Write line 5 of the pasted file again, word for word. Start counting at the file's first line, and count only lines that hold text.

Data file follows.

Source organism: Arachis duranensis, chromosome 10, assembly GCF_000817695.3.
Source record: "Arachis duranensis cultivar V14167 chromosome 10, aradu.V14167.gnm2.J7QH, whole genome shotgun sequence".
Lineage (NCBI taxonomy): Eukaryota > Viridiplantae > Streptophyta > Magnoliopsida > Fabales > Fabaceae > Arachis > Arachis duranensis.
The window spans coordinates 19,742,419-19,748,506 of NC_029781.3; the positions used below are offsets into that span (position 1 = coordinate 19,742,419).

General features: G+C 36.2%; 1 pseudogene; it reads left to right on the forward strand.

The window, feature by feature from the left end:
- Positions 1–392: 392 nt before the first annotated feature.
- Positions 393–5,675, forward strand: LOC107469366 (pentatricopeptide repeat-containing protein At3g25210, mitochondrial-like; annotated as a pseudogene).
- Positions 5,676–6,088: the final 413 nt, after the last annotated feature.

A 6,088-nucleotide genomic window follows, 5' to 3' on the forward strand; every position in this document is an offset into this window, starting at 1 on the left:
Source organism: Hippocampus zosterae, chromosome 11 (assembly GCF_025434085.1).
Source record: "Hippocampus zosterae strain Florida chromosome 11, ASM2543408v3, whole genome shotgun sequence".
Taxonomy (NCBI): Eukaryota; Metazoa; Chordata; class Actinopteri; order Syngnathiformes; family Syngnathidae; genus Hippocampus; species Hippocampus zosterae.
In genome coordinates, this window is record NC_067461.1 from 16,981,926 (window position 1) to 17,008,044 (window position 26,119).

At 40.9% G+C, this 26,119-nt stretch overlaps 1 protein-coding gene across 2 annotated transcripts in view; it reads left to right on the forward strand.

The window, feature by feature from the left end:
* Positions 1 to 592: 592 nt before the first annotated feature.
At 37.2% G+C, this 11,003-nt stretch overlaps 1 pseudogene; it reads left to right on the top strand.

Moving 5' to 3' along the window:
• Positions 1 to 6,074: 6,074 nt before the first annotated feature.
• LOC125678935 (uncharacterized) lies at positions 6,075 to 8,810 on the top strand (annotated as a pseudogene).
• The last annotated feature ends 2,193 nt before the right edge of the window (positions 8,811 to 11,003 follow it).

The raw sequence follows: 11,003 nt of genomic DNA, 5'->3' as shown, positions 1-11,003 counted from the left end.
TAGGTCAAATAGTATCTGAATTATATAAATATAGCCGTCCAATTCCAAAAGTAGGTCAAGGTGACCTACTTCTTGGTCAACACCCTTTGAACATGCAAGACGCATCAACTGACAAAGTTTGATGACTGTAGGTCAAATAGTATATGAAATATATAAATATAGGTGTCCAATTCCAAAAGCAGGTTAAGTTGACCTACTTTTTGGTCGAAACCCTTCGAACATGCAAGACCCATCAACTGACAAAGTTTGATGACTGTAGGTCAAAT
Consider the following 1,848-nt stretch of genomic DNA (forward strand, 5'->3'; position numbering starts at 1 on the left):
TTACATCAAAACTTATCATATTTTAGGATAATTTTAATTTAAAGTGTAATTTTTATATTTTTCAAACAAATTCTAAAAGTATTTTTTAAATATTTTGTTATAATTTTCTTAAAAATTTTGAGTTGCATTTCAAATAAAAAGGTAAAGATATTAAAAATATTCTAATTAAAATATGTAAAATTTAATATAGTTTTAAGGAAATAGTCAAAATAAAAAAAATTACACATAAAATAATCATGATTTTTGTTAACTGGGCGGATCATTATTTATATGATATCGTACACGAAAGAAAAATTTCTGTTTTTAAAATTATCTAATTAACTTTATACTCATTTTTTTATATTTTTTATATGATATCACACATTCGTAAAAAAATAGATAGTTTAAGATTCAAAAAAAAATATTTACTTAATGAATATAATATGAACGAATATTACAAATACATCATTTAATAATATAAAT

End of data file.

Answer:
General features: G+C 36.2%; 1 pseudogene; it reads left to right on the forward strand.